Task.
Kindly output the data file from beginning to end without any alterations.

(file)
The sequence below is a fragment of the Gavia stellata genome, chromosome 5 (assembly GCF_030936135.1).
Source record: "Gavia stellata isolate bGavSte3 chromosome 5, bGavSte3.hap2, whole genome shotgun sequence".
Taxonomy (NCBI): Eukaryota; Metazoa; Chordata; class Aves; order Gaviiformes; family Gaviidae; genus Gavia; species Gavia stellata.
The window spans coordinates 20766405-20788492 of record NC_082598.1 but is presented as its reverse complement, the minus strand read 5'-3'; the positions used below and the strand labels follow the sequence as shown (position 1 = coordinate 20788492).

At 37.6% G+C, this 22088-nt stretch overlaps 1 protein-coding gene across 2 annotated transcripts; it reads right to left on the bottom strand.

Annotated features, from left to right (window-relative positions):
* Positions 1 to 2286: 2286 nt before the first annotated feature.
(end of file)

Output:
The sequence below is a fragment of the Gavia stellata genome, chromosome 5 (assembly GCF_030936135.1).
Source record: "Gavia stellata isolate bGavSte3 chromosome 5, bGavSte3.hap2, whole genome shotgun sequence".
Taxonomy (NCBI): Eukaryota; Metazoa; Chordata; class Aves; order Gaviiformes; family Gaviidae; genus Gavia; species Gavia stellata.
The window spans coordinates 20766405-20788492 of record NC_082598.1 but is presented as its reverse complement, the minus strand read 5'-3'; the positions used below and the strand labels follow the sequence as shown (position 1 = coordinate 20788492).

At 37.6% G+C, this 22088-nt stretch overlaps 1 protein-coding gene across 2 annotated transcripts; it reads right to left on the bottom strand.

Annotated features, from left to right (window-relative positions):
* Positions 1 to 2286: 2286 nt before the first annotated feature.